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Flammarion, P. and A. Péry (2004). Contributions from modeling toxic effects at the individual and population levels in aquatic ecotoxicology.. Rev. Sci. Eau 17 (4) : 489-502. [article in French]

Original title: Apports de la modélisation des effets des toxiques sur l’individu et la population en écotoxicologie aquatique.

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Traditional analysis of toxicity tests provides toxicity parameters that are estimated with purely statistical methods. Consequently, these parameters do not have any intrinsic biological meaning and these methods provide no information about the mode of action of the tested chemicals. It is also difficult for these methods to change scale from the individual level to the population level, or to account for temporal and spatial heterogeneity. Modelling is an important tool in ecotoxicology and recently it appears to have gained more interest. Developments in modelling are currently expanding in two directions, modelling effects at the individual level and applying toxicity data obtained at the individual level to responses at the population level. The objective of the current study was to present these two complementary modelling approaches together with the opportunities they offer.

Modelling at the individual level provides parameters that are biologically relevant. Modelling also facilitates the formulation and the testing of hypotheses concerning toxicity processes (physiological mode of action and kinetics). Confounding factors such as time, varying exposure concentrations, or feeding can also be incorporated into models. In this paper, two kinds of models were examined: biochemistry-based models (Hill models) and energy-based models (Dynamic Energy Budget models). In the Hill approach, effects are modelled as the interaction between chemicals and receptors in the organisms, which leads to a relationship between concentration and effects close to the logistic equation often used in toxicity test analysis. In the energy-based approach, models are built on the dynamic energy budget theory, in which energy derived from food is used for maintenance, growth and reproduction. The effect of compounds is then described as a change in one of the parameters describing these physiological functions. Kinetics are taken into account by a one-compartment model. The uptake rate is proportional to the exposure concentration, whereas the elimination rate is proportional to the concentration in the tissue. This model is simple but is relevant for many organisms and compounds (KOOIJMAN and BEDAUX, 1996). As time is taken into account through kinetic modelling, the estimation of the other parameters, such as the No Effect Concentration, does not depend on the exposure duration. An energy relevant model has many advantages. First, observed effect profiles are more in agreement with expectations (KOOIJMAN and BEDAUX, 1996). Second, it becomes possible to account for the fact that an effect on survival increases the amount of food consumed per surviving organisms, which in turn partly compensates for the negative effects of pollutants. Third, it allows for the examination of effects at the population level on density and biomass, complementary to the usual study of population growth rate.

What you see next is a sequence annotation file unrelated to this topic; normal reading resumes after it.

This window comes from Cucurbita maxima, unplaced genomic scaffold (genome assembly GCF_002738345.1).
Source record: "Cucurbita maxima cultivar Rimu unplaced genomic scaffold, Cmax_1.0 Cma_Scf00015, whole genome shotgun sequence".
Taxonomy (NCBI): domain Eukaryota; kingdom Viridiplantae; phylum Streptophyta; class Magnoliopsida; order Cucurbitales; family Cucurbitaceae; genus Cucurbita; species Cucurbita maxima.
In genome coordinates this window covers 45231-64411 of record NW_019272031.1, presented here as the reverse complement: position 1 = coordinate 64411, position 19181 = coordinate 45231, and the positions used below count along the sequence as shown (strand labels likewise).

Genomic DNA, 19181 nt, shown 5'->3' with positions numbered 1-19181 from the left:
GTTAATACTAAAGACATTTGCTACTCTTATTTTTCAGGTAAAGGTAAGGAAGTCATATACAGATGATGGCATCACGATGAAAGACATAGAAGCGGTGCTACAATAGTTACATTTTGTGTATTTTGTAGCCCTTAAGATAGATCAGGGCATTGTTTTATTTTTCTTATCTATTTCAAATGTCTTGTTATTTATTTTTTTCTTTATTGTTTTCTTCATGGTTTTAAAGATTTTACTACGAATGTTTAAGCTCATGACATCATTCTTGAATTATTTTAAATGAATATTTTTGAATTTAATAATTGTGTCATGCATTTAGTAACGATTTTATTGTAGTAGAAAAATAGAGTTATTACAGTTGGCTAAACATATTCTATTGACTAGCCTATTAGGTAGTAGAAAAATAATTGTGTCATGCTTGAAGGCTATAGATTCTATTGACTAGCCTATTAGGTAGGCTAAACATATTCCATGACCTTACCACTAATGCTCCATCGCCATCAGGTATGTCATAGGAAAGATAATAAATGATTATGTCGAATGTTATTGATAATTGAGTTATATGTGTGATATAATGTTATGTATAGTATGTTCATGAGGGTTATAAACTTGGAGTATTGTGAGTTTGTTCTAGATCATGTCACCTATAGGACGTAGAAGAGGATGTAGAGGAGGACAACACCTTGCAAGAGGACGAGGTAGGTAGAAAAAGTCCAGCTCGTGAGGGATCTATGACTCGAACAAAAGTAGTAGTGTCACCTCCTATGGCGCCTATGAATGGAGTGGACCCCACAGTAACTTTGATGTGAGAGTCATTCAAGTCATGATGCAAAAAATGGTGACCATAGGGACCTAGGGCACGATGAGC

Most of the recent modelling research is related to deriving effects at the population level from effects at the individual level, because ecosystems are the target of ecotoxicology. Until recently, classical approaches, like the Euler equation or Leslie matrices, were used with population growth rates as endpoints. They provide interesting tools to determine the impact of life cycle parameters at the population level and to assess which level of effects has to be assessed. Even a simple approach such as that proposed by CALOW et al. (1997), separating the population into two different classes, juveniles and adults, can produce very interesting results. For instance, the authors showed that in populations for which females die just after reproduction, juvenile survival had much more importance than for populations where females can reproduce several times during their lifetime. The opposite is true concerning adult survival. However, these approaches do have some limits that make complementary approaches necessary to fully understand the effects of pollutants at the population level. First, they do not account for effects on the carrying capacity. SIBLY (1999) pointed out that there is a need for ecological studies on the effects of pollutants that measure their effects on density dependence and carrying capacity. Indeed an effect on population growth rate only accounts for a risk of disappearance for the population, but cannot help in the understanding of effects on biomass or density. Effects on the carrying capacity can have substantial effects at the ecosystem level, especially when studying species that constitute a food resource for other species. Second, more complex tools have to be developed to take into account spatial heterogeneity of pollution and habitats in order to be relevant from an ecosystem point of view. Indeed, it has been shown that uncontaminated sites can be significantly disturbed if they are connected, through the migration of organisms, with contaminated sites (SPROMBERG et al., 1998).


Models, aquatic ecosystems, biomathematics, ecotoxicology, energy, mode of action.

Corresponding author

Alexandre Péry, Laboratoire d’écotoxicologie, CEMAGREF, 3b quai Chauveau, 69009 Lyon, FRANCE

Email : alexandre.pery@cemagref.fr
Telephone : (33) 4 72 20 87 88 / Fax : (33) 4 78 47 78 75

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Update: 2006-12-19
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